This style of weight on the left is what comes with an All American Canner. It is one piece and you choose your pressure by putting the weight on your canner at the right hole. 5, 10, or 15 pounds is written on the side of the weight. Even though the All American canner has a dial…you don’t rely on that dial, you go with the weights. I know; confusing, huh! The AA company has designed this with a dial for an estimate, but we are to rely on the rattle of the weight to determine the proper amount of pressure.
Presto and Mirro pressure canners both have a rubber sealing ring inside the rim. This gasket provides an airtight seal that allows pressure to build.
If you find you are loosing pressure and steam is leaking around the lid, this gasket is the culprit. Though they do last for years, it will need to be changed occasionally. Each year, make sure the gasket is flexible and not cracked. If there is any doubt, go ahead and check it before you have a load of food to process.
To do this, simply fill your canner with 3 inches of water and bring to a boil. Place your lid and weights and let the canner build up a little pressure. As soon as you can see that the gasket is working and no steam is leaking around the edge of the lid, turn the heat off and let the canner cool. Do not lift off the weights or try to open the lid until the canner has come back to zero pressure.
The All American pressure canner does not have a rubber gasket. The lids are made to clamp down tightly enough that a seal is not needed. It is recommended that you lubricate the lid with oil occasionally. Specific directions will be included with the care and maintenance manual.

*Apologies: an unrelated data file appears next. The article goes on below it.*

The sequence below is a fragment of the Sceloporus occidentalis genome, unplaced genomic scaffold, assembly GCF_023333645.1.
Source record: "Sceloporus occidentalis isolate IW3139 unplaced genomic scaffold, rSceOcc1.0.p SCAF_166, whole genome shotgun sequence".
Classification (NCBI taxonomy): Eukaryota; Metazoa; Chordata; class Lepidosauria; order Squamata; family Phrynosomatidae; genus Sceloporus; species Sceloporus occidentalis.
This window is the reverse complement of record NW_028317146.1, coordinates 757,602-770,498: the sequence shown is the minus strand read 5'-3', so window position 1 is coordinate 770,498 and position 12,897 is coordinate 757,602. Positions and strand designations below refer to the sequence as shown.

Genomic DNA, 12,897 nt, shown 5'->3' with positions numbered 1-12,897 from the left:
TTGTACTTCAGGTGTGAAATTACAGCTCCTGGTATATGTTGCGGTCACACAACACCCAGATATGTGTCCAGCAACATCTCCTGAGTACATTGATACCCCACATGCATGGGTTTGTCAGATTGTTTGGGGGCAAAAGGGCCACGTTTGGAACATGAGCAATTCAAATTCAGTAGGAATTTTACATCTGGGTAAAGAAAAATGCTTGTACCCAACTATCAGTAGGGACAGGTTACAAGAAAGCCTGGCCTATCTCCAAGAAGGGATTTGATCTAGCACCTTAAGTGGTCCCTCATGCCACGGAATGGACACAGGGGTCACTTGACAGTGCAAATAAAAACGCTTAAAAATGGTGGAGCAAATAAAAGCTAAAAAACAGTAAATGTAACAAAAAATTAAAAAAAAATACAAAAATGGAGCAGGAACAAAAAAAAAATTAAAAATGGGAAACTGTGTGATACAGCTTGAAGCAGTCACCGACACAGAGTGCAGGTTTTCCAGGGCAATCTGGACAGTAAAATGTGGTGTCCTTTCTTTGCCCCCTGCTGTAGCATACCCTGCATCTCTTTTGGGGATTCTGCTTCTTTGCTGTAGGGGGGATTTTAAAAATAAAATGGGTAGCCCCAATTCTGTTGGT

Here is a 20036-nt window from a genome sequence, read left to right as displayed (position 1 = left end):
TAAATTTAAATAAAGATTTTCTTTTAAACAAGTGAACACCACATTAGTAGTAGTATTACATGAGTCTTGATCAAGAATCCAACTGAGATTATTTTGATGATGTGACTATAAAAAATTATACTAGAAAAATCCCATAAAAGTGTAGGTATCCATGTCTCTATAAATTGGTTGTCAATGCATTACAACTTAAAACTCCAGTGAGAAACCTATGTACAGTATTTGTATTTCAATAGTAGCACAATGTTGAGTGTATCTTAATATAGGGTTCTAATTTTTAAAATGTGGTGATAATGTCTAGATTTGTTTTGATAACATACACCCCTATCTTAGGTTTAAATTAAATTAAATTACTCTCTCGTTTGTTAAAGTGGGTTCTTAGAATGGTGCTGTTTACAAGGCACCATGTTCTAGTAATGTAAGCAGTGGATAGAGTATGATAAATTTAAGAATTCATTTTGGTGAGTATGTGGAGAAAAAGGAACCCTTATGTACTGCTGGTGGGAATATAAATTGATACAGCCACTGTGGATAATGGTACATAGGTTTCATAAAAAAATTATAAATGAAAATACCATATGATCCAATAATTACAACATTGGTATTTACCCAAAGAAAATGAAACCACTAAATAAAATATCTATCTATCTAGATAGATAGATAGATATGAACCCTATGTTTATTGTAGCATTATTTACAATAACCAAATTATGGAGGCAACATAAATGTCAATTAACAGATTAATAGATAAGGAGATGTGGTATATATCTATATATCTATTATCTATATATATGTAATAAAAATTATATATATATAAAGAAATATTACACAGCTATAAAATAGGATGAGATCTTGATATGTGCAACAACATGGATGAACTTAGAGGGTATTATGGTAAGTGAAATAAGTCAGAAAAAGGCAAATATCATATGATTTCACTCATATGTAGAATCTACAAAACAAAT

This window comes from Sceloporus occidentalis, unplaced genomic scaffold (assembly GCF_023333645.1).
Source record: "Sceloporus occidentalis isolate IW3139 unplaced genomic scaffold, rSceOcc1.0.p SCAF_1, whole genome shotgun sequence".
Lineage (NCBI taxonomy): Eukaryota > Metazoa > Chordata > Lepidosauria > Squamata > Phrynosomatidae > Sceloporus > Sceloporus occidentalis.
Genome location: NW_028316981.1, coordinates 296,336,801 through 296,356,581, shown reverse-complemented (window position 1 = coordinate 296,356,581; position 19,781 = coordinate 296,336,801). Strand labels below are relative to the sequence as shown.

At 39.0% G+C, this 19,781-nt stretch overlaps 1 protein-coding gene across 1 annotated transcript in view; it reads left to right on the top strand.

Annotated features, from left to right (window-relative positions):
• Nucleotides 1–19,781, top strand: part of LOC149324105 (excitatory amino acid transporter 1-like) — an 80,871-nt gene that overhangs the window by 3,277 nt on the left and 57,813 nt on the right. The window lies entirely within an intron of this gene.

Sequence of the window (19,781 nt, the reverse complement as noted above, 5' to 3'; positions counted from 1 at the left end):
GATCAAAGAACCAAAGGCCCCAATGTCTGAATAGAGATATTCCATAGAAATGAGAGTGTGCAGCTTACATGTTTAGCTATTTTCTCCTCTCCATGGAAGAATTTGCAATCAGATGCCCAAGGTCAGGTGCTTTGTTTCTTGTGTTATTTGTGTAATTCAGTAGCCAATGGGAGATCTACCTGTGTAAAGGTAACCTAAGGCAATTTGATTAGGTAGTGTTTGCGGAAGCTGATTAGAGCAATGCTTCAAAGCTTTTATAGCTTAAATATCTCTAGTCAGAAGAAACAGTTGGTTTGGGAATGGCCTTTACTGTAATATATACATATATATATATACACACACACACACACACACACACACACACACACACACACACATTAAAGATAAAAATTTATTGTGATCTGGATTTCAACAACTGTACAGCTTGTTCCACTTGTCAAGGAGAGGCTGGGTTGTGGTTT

Yes! There is actually a big difference between a pressure cooker and a pressure canner. You can read more at the link below, but basically, you can cook with a canner, but you can’t can with a cooker.
Some brands will call their pot a cooker/canner, which adds to the confusion and mixing the two up. In order to be acceptable for using in processing jars, your canner should be able to hold 4 quart jars, it should have a way of venting, and it should have a mechanism to accurately measure the pressure. Many cookers do not meet those requirements.
Warning - You will see smaller pressure cooker/canners advertised on the market for canning purposes. These canners have not been tested with current canning recipes and instruction.
The link below leads to directions for pressure canning low-acid foods, which include any meat and most vegetables, all of which must be pressure canned. This tutorial goes step-by-step with pictures to guide you through the whole process, from filling your jars to storing them on a shelf.
Click here for step-by-step Pressure Canning Instruction.
Page last updated: 11/12/2020.